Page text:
In the previous entry, I began making suggestions on how to fix some of the obvious problems with this script / story / game. I should make a few ground rules clear:
- I’m only modifying scenes, not re-structuring the plot or writing a new story. This means my plot will inherit a lot of the structural problems of the original, but that’s fine. I want to do side-by-side comparisons as we step through the game, and we can’t do that if my story goes off in a totally different direction.
- Even though the game was marketed as a comedy, the story itself is… not. In my suggestions, I’ve been keeping the self-serious tone of the shipped game. I’ll make comedic suggestions here and there, but for the most part I’m keeping the existing tone.
- I’m trying to keep my suggestions moderately budget neutral. I might add a few lines of dialog or an NPC here or there, but I’m staying within the given scope.
Last time, I mentioned that the game begins with a two-minute expositional monologue from our villain General Cross as he addresses his troops. I skipped over that bit, but let’s back up and analyze it now.
During this monologue, Cross gives exposition for the following:
- An asteroid named Apophis hit Earth years ago, transforming it into the wasteland it is today.
- Cross wanted to use this global cleansing as an opportunity to set up a brutalist techno-fascist state and conquer the world.
- A lone guy named Nicholas RaineThe player character from the previous game. stopped them.
- Arks emerged and eco-pods fell down (we don’t know what these are yet) which put an end to their plans.
- The thing with the eco-pods kick-started the regrowth of life, which was a setback for Cross. He wanted to do the same thing himself, presumably using different lifeforms as a starting point. It seems he thinks his society of cybernetic goons is a new species, and he wants to create a world suited for them and not for obsolete humanity.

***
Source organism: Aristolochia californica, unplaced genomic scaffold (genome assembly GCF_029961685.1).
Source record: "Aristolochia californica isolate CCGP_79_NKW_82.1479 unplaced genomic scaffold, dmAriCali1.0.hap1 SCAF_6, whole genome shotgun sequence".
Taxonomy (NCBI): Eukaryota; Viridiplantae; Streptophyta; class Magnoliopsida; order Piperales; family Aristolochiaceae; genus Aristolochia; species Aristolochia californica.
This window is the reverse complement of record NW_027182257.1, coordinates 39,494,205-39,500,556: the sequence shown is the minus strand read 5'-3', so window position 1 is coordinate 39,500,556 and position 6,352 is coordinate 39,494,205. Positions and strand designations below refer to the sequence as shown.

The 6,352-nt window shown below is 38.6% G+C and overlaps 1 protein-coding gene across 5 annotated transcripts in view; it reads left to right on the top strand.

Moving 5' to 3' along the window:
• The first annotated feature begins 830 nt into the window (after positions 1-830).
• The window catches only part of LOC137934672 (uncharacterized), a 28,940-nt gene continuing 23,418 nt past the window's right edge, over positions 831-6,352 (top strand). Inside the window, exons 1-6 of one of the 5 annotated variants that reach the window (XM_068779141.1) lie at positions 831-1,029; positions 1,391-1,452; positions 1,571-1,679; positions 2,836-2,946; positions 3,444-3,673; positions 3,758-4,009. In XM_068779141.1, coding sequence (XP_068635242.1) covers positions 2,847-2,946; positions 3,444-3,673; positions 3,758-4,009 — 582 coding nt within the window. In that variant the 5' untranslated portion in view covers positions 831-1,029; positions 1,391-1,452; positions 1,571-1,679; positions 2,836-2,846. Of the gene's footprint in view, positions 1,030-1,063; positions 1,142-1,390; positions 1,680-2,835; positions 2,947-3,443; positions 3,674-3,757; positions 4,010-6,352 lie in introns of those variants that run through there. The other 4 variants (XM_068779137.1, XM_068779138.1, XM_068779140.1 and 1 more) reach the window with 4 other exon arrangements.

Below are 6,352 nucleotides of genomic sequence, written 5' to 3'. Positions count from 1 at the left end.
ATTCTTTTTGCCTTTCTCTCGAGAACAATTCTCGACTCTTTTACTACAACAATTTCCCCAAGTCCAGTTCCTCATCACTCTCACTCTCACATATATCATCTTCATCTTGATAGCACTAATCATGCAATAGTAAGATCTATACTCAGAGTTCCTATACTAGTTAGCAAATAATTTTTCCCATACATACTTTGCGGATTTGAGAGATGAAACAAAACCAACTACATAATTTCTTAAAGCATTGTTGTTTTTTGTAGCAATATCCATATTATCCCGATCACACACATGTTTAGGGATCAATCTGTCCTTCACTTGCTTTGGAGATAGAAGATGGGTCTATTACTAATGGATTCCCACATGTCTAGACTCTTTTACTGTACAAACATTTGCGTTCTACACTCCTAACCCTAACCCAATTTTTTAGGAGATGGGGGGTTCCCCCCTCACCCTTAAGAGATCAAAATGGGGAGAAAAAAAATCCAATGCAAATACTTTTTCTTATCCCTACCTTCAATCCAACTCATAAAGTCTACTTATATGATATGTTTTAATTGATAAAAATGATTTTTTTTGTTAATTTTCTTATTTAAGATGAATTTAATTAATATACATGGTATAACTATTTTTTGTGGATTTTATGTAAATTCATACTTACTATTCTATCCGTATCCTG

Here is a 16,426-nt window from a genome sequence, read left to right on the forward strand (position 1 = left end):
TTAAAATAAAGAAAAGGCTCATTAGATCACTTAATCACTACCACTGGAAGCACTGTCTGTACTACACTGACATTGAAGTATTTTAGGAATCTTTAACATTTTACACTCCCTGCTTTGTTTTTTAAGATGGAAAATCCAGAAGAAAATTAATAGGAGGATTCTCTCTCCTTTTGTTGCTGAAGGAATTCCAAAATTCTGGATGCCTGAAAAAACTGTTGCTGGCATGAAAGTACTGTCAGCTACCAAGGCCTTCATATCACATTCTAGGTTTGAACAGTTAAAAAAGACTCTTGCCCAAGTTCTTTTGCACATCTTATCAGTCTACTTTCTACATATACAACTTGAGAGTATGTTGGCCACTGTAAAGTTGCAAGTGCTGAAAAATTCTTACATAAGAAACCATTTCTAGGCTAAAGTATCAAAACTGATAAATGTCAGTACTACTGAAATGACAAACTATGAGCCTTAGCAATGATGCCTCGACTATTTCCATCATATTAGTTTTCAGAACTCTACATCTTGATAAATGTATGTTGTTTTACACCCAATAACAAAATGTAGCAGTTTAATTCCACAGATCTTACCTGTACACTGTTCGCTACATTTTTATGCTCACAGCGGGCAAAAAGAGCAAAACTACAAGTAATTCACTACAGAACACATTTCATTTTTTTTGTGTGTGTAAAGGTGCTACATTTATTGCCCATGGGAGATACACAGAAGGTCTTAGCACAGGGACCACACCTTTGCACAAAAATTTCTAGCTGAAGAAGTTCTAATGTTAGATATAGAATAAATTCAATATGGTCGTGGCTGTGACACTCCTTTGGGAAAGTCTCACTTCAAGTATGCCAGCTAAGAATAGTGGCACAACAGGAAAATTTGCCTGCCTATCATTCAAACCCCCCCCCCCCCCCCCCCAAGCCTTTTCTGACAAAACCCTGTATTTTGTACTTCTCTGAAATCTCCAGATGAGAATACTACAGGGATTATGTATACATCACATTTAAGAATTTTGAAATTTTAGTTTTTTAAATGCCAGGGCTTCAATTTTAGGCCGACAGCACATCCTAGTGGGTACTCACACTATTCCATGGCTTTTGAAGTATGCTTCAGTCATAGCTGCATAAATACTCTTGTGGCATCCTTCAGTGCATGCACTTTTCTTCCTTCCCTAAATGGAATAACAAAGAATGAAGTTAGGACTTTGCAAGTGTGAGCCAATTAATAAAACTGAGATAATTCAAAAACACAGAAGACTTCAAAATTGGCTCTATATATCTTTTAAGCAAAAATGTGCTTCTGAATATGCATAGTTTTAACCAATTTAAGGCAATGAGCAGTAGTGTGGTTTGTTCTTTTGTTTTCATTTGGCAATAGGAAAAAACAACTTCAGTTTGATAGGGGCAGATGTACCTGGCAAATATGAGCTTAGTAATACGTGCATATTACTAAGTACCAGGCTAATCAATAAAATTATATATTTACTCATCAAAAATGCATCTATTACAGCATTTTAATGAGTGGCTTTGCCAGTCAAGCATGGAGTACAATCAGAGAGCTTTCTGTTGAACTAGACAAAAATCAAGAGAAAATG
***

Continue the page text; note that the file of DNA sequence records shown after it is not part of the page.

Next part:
- Humans are pitiful, naive, unworthy, etc. They chose to survive rather than allowing Cross to take over with his superior breed.
- They thought we were defeated. We LET them think that. But actually we moved our operation underground! Since then we’ve watched them fight among each other.
- We grew strong, doing science and stuff. We’re now re-dedicating to our original purpose to weed out the weak.
- Now we’re going to kill them, wipe out their settlements, claim the arks, and take over.
- Our faction is called THE AUTHORITY!
There’s a lot wrong with this. Most importantly, none of this information is needed at this point in the story. I skipped it in the last entry, and everyone was able to get the general gist of the world. Nobody was stuck saying, “Help. I can’t possibly comprehend this monster attack without first knowing what caused this apocalypse and how it changed the political and cultural landscape of the world!”
Making things worse is the overly verbose dialog. Worse still is that the bad guy’s delivery is really grating with many… dramatic… PAUSES! It’s information the audience doesn’t need, doesn’t care about, which is delivered at the worst possible time, as slowly as possible.
Even if this information was interesting, this is the wrong time for it. In an RPG, your introduction probably has the following priorities:
But in an action game, these are reversed. We need to get the player into the gameplay as soon as possible, and then we need to engage their emotions by using characters. Once they’re playing the game and they feel a personal attachment to the world, then we can sneak in little bits of worldbuilding to explain the asteroid that caused the apocalypse and the events of the previous game. Rage 2 tries to lead off with worldbuilding and characters, but it also tries to rush through them to get to the action, so we end up with the worst of both worlds.
Cross is talking to his own soldiers, which means this entire speech is one giant As you know, Bob. Cross is telling his troops their entire history and goals, which you’d kind of expect them to know already. Even if we decide we need to begin the game with a bulk info-dump, this is the wrong person to give it and the wrong people to hear it.
This information could easily be cut here and given organically through dialog over the next half hour of gameplay. I realize this might sound massively hypocritical coming from a guy who front-loaded his novel with brute-force exposition. But the needs of a sci-fi novel are very different from the needs of an action shooter. A novel needs to tell you everything in words, but a videogame can use sound, visuals, and animation to reveal the world to the audience. Starting off with a dude delivering a speech is a really boring and inefficient way of conveying this information. To be fair to the cutscene, it does cut away to footage of some of the events Cross is talking about, so the cutscene isn’t entirely his talking head.